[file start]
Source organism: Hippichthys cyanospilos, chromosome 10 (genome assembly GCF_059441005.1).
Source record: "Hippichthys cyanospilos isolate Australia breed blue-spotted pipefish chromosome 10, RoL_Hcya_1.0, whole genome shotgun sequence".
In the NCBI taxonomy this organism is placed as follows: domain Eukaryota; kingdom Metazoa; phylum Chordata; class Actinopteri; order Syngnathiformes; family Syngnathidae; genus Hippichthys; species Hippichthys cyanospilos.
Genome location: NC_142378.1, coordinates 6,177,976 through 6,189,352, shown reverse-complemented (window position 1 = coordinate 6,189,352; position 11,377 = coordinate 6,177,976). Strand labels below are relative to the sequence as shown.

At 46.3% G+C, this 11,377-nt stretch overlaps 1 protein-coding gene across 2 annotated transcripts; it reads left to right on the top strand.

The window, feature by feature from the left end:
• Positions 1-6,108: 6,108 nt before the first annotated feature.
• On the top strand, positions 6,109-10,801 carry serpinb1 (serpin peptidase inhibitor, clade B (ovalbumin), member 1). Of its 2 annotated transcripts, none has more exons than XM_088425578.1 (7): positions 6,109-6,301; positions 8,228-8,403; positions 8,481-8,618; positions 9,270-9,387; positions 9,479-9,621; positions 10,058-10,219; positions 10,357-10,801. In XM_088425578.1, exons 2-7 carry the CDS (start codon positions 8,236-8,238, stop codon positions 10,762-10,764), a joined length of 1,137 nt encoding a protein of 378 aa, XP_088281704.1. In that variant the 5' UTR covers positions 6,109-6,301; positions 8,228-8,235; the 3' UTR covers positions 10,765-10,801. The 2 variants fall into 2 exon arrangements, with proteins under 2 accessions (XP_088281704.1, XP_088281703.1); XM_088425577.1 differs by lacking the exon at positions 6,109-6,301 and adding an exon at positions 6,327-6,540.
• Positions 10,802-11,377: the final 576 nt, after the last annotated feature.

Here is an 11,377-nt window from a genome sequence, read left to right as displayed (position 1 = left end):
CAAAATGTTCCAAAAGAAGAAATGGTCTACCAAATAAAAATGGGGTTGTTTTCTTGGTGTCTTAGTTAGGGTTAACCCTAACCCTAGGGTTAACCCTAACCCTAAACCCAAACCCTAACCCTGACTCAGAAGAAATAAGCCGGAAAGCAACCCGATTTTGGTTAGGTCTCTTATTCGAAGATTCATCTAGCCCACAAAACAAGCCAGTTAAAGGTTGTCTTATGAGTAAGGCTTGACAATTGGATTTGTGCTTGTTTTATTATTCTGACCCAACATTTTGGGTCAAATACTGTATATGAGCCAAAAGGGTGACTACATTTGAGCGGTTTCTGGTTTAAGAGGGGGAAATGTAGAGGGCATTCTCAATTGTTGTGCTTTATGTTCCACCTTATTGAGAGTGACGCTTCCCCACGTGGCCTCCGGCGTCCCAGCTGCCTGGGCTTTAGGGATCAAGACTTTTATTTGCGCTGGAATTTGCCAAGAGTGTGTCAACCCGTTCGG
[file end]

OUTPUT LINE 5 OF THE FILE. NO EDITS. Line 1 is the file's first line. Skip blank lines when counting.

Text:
At 46.3% G+C, this 11,377-nt stretch overlaps 1 protein-coding gene across 2 annotated transcripts; it reads left to right on the top strand.